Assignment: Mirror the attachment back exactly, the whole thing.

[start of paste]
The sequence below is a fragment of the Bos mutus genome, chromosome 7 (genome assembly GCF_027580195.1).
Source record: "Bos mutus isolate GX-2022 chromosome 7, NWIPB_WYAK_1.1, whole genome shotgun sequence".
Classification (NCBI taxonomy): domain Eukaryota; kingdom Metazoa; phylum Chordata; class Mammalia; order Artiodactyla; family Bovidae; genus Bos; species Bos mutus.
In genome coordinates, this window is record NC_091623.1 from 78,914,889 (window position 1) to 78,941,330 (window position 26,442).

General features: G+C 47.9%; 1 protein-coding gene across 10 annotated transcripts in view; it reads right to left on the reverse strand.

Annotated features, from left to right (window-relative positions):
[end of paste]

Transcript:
The sequence below is a fragment of the Bos mutus genome, chromosome 7 (genome assembly GCF_027580195.1).
Source record: "Bos mutus isolate GX-2022 chromosome 7, NWIPB_WYAK_1.1, whole genome shotgun sequence".
Classification (NCBI taxonomy): domain Eukaryota; kingdom Metazoa; phylum Chordata; class Mammalia; order Artiodactyla; family Bovidae; genus Bos; species Bos mutus.
In genome coordinates, this window is record NC_091623.1 from 78,914,889 (window position 1) to 78,941,330 (window position 26,442).

General features: G+C 47.9%; 1 protein-coding gene across 10 annotated transcripts in view; it reads right to left on the reverse strand.

Annotated features, from left to right (window-relative positions):